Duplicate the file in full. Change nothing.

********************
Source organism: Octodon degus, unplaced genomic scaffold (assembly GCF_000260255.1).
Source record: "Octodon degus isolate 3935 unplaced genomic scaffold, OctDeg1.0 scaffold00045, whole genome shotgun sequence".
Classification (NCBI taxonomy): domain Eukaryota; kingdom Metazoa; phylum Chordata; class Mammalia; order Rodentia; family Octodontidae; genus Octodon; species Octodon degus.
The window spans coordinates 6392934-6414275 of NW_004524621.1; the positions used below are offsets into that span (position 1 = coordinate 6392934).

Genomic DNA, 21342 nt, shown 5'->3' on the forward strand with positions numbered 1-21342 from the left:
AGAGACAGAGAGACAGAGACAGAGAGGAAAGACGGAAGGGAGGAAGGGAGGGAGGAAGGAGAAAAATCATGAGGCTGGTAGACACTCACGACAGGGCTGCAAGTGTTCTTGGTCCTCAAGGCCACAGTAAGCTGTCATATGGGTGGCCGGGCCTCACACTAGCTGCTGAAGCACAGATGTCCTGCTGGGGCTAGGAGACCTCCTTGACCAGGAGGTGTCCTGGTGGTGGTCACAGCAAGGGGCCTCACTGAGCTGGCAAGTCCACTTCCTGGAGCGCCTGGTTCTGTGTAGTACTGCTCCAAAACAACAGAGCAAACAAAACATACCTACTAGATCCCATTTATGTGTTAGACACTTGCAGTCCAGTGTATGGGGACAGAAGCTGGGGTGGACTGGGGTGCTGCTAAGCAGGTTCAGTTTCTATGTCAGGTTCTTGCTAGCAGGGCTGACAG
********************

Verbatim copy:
Source organism: Octodon degus, unplaced genomic scaffold (assembly GCF_000260255.1).
Source record: "Octodon degus isolate 3935 unplaced genomic scaffold, OctDeg1.0 scaffold00045, whole genome shotgun sequence".
Classification (NCBI taxonomy): domain Eukaryota; kingdom Metazoa; phylum Chordata; class Mammalia; order Rodentia; family Octodontidae; genus Octodon; species Octodon degus.
The window spans coordinates 6392934-6414275 of NW_004524621.1; the positions used below are offsets into that span (position 1 = coordinate 6392934).

Genomic DNA, 21342 nt, shown 5'->3' on the forward strand with positions numbered 1-21342 from the left:
AGAGACAGAGAGACAGAGACAGAGAGGAAAGACGGAAGGGAGGAAGGGAGGGAGGAAGGAGAAAAATCATGAGGCTGGTAGACACTCACGACAGGGCTGCAAGTGTTCTTGGTCCTCAAGGCCACAGTAAGCTGTCATATGGGTGGCCGGGCCTCACACTAGCTGCTGAAGCACAGATGTCCTGCTGGGGCTAGGAGACCTCCTTGACCAGGAGGTGTCCTGGTGGTGGTCACAGCAAGGGGCCTCACTGAGCTGGCAAGTCCACTTCCTGGAGCGCCTGGTTCTGTGTAGTACTGCTCCAAAACAACAGAGCAAACAAAACATACCTACTAGATCCCATTTATGTGTTAGACACTTGCAGTCCAGTGTATGGGGACAGAAGCTGGGGTGGACTGGGGTGCTGCTAAGCAGGTTCAGTTTCTATGTCAGGTTCTTGCTAGCAGGGCTGACAG